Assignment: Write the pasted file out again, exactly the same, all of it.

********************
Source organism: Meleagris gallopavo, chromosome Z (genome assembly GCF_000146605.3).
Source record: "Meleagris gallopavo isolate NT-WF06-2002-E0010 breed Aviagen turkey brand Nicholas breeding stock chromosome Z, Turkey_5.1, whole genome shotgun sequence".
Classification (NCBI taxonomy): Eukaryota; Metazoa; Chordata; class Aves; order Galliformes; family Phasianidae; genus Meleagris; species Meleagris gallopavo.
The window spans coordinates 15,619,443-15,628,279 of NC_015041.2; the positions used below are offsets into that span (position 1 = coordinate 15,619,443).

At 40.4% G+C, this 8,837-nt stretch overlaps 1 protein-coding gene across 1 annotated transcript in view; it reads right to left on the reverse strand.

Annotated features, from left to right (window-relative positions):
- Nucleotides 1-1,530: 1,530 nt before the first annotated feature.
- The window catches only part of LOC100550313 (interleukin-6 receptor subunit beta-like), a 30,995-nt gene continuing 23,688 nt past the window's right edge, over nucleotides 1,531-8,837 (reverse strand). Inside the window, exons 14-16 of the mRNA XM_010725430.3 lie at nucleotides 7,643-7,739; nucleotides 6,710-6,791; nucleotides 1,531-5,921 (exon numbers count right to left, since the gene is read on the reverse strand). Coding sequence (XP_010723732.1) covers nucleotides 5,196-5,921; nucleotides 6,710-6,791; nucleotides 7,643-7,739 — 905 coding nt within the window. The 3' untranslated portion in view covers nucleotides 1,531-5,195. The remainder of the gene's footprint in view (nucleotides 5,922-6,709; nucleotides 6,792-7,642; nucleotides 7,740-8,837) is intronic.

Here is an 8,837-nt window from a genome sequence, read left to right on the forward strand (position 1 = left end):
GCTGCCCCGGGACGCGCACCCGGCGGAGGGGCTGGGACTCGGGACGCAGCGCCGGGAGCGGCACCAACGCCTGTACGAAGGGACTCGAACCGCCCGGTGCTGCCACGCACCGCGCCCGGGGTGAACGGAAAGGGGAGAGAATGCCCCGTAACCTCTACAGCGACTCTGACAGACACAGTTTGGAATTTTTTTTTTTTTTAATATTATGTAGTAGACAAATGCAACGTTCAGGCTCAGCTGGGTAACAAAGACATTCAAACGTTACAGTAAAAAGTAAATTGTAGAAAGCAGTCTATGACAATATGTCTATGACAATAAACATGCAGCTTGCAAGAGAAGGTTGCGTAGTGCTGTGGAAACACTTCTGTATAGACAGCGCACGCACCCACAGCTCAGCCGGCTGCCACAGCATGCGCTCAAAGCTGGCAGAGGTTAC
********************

Source organism: Meleagris gallopavo, chromosome Z (genome assembly GCF_000146605.3).
Source record: "Meleagris gallopavo isolate NT-WF06-2002-E0010 breed Aviagen turkey brand Nicholas breeding stock chromosome Z, Turkey_5.1, whole genome shotgun sequence".
Classification (NCBI taxonomy): Eukaryota; Metazoa; Chordata; class Aves; order Galliformes; family Phasianidae; genus Meleagris; species Meleagris gallopavo.
The window spans coordinates 15,619,443-15,628,279 of NC_015041.2; the positions used below are offsets into that span (position 1 = coordinate 15,619,443).

At 40.4% G+C, this 8,837-nt stretch overlaps 1 protein-coding gene across 1 annotated transcript in view; it reads right to left on the reverse strand.

Annotated features, from left to right (window-relative positions):
- Nucleotides 1-1,530: 1,530 nt before the first annotated feature.
- The window catches only part of LOC100550313 (interleukin-6 receptor subunit beta-like), a 30,995-nt gene continuing 23,688 nt past the window's right edge, over nucleotides 1,531-8,837 (reverse strand). Inside the window, exons 14-16 of the mRNA XM_010725430.3 lie at nucleotides 7,643-7,739; nucleotides 6,710-6,791; nucleotides 1,531-5,921 (exon numbers count right to left, since the gene is read on the reverse strand). Coding sequence (XP_010723732.1) covers nucleotides 5,196-5,921; nucleotides 6,710-6,791; nucleotides 7,643-7,739 — 905 coding nt within the window. The 3' untranslated portion in view covers nucleotides 1,531-5,195. The remainder of the gene's footprint in view (nucleotides 5,922-6,709; nucleotides 6,792-7,642; nucleotides 7,740-8,837) is intronic.

Here is an 8,837-nt window from a genome sequence, read left to right on the forward strand (position 1 = left end):
GCTGCCCCGGGACGCGCACCCGGCGGAGGGGCTGGGACTCGGGACGCAGCGCCGGGAGCGGCACCAACGCCTGTACGAAGGGACTCGAACCGCCCGGTGCTGCCACGCACCGCGCCCGGGGTGAACGGAAAGGGGAGAGAATGCCCCGTAACCTCTACAGCGACTCTGACAGACACAGTTTGGAATTTTTTTTTTTTTTAATATTATGTAGTAGACAAATGCAACGTTCAGGCTCAGCTGGGTAACAAAGACATTCAAACGTTACAGTAAAAAGTAAATTGTAGAAAGCAGTCTATGACAATATGTCTATGACAATAAACATGCAGCTTGCAAGAGAAGGTTGCGTAGTGCTGTGGAAACACTTCTGTATAGACAGCGCACGCACCCACAGCTCAGCCGGCTGCCACAGCATGCGCTCAAAGCTGGCAGAGGTTAC